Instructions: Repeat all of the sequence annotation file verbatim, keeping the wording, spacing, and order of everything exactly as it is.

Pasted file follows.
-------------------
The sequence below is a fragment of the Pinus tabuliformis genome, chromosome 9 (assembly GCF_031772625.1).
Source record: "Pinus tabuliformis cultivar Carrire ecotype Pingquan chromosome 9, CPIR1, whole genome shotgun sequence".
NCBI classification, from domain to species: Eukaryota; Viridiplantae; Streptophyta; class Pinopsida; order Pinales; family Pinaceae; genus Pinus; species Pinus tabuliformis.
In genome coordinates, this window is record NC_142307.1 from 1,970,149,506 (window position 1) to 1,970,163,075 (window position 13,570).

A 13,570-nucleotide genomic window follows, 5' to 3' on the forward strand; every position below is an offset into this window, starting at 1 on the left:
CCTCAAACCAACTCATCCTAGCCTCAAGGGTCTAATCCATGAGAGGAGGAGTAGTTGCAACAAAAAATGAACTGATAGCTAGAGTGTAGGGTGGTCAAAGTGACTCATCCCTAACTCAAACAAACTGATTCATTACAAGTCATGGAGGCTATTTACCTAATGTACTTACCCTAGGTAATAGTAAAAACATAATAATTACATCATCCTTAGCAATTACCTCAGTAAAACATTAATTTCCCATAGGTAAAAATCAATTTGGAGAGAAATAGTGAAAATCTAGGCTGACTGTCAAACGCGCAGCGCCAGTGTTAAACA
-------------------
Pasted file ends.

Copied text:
The sequence below is a fragment of the Pinus tabuliformis genome, chromosome 9 (assembly GCF_031772625.1).
Source record: "Pinus tabuliformis cultivar Carrire ecotype Pingquan chromosome 9, CPIR1, whole genome shotgun sequence".
NCBI classification, from domain to species: Eukaryota; Viridiplantae; Streptophyta; class Pinopsida; order Pinales; family Pinaceae; genus Pinus; species Pinus tabuliformis.
In genome coordinates, this window is record NC_142307.1 from 1,970,149,506 (window position 1) to 1,970,163,075 (window position 13,570).

A 13,570-nucleotide genomic window follows, 5' to 3' on the forward strand; every position below is an offset into this window, starting at 1 on the left:
CCTCAAACCAACTCATCCTAGCCTCAAGGGTCTAATCCATGAGAGGAGGAGTAGTTGCAACAAAAAATGAACTGATAGCTAGAGTGTAGGGTGGTCAAAGTGACTCATCCCTAACTCAAACAAACTGATTCATTACAAGTCATGGAGGCTATTTACCTAATGTACTTACCCTAGGTAATAGTAAAAACATAATAATTACATCATCCTTAGCAATTACCTCAGTAAAACATTAATTTCCCATAGGTAAAAATCAATTTGGAGAGAAATAGTGAAAATCTAGGCTGACTGTCAAACGCGCAGCGCCAGTGTTAAACA